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Help with trademark information

From: Kayla

Dear Jessica, I hope you will answer this because I need advice and don't know where to turn. My husband really wants to go into business for himself. He is a horse trainer (and a major fan of yours by the way) and has been teaching me to work with horses ever since we were married ten years ago. He has a good system of getting horses trained for places like summer camps and dude ranches and other group-ride sorts of places. His horses are calm and pretty much bombproof. His best buddy used to be a mounted patrol officer, and his system has a lot of that kind of work in it, the kind of horse-training they do with police horses, I mean. Anyway, my husband is getting ready to retire and wants to do this training full-time, with me as his partner. I really love the idea, and we have a name picked out and we want to get a trademark for it. I don't want to say what it is, because we don't have a trademark yet, well I guess that's obvious from my question!

So, would you mind telling me, or really us, about how you got your trademark and if it was hard to get, what you had to do, and if it was real expensive, and what you have to do to keep it? What is the difference between the little R with the circle around it, that you have, and the TM that I see everywhere? Is one of them cheaper than the other? Which one is better? I also want to know what to do if someone else tries to use our trademark, when we get it that is. Do we need a full-time lawyer? I hope not because we can't afford that! Or is the "trademark protection", I think it's called, something that Ed and I could do ourselves? And what would happen to us if it turned out that somebody else already registered "our" trademark first???? Since you have a trademark (we think that "Holistic Horsemanship" is just awesome), and we're sort of in the horse business too, I thought you would be able to help us better than anyone. We would both be so grateful for just any advice or suggestions you could give us, and even if you don't answer this question we will always be fans of yours. You're the best! Kayla and Ed

Hi Kayla (and Hi, Ed!)!

Thanks for the kind words, and I hope I can be of some help here.

As far as I know, the process of getting a trademark hasn't changed since I got mine, so I can at least tell you what I know from my own experience. We're talking about intellectual property rights, which can be tricky, but here's what I know. ;-)

First, you'll need to decide what combination of words, or words and logo, will best describe your product and/or service.

Then you'll need to do a search to find out whether anyone else has already registered that trademark (or service mark). This is really important, and so many people just don't do even the most basic "homework". You'll need a lawyer later on in the process, but at this point, don't waste a lawyer's time and your money. By searching the Internet using a variety of search engines, and by searching various print media, you'll be able to find out whether someone else already has "your" name. If so, you'll need to go back to the drawing board, so to speak. It's illegal to use someone else's registered trademark, so if you were thinking of using a clever, catchy trademarked name that you noticed on someone else's sign or letterhead, don't do it.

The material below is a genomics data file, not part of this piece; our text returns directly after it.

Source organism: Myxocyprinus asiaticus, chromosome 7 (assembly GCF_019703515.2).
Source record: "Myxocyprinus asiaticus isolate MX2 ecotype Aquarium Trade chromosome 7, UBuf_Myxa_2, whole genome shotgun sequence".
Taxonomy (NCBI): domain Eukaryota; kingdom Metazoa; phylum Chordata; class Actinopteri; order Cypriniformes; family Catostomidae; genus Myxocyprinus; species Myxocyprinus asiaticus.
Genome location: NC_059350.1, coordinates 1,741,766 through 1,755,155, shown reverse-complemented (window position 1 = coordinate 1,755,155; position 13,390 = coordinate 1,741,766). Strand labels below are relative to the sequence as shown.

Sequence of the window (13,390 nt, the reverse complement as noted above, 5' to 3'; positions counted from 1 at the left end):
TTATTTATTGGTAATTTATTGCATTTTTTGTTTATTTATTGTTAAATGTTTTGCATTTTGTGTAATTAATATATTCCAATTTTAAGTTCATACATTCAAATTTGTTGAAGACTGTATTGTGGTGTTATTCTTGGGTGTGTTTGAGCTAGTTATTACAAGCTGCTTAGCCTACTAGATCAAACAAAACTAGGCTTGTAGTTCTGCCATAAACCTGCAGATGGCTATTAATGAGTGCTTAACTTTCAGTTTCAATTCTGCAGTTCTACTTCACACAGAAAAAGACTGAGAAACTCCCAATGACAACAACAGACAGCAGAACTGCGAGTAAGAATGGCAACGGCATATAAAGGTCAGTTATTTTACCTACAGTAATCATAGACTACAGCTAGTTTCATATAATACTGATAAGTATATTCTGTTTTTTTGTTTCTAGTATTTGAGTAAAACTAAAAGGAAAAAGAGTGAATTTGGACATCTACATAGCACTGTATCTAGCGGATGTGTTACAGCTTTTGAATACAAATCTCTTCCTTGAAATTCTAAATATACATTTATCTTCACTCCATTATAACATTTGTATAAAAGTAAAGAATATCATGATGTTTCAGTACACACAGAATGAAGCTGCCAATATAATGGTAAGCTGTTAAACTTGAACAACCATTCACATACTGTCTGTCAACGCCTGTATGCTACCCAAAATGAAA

If your search comes up empty, that's good - it means that you're ready to go to the next step. Check your state registrations, then check federal registrations - you need to know whether that mark is registered anywhere, AND you need to know whether someone else has applied to register it! If your trademark search with the PTO (the US Patents and Trademarks Office) comes up "empty" - meaning that nobody else has already registered the name you want - then you're ready to bring a trademark lawyer into the picture. Your own lawyer will probably know someone - maybe even at his own firm - who specializes in trademark law.

Your lawyer will help you apply for tradmark registration. The process takes about a year from start to finish, and you can't be sure about the outcome until the process is complete, so don't run out and order signs and letterhead and bumper sticker and T-shirts until you are quite certain that YOU own the trademark. Oh yes, and there's money involved, roughly $350 I think, as well as whatever amount your lawyer bills you for his time. But if all goes well, you'll get your trademark - and it will be good for ten years.

Once it's yours, you'll have to meet certain requirements of the PTO. First, you'll have to file an affidavit of use sometime between the fifth and sixth year after the initial registration. Then, you'll need to file another affidavit of use before the end of the first ten years, and you'll also need to file a renewal application. Each renewal will have a ten-year term.

You'll also have to defend it, with or without (preferably with) the help of a lawyer. More about this later.

Once you've established your trademarked name, it will come to be identified with YOUR particular product or service. In your case, that would be a particular method of training and desensitizing horses.

Having a trademark means that you have the exclusive right to your "brand name" - whatever it is. Let's say that yours is "Easy Riders". You'll find that the better-known you become, and the more people want horses trained the "Easy Riders" way, the more often someone will try to copy your brand.

There will also be people who aren't consciously and deliberately copying you - they really did "think up" the name, "Easy Riders", on their own, and just started using it, without doing even a cursory search to find out whether that name belonged to anyone else. This is where trademark law comes in, and this is where your lawyer will come in.

If someone in your state or another state is using the name "Easy Riders", you can make them stop using it IF there is any possibility that the public could become confused. In other words, if someone else starts using "Easy Riders" to describe their horse-training system, or their riding instruction system, or their camp riding program, or anything else like that, you can make them stop. After all, they are - deliberately or not - taking advantage of you and the professional reputation and goodwill that YOU have built up for YOUR trademark. The longer you have had the mark, and the longer you have spent building your reputation, the more the trademark means and the more valuable it is. Trademarks are commercial source indicators.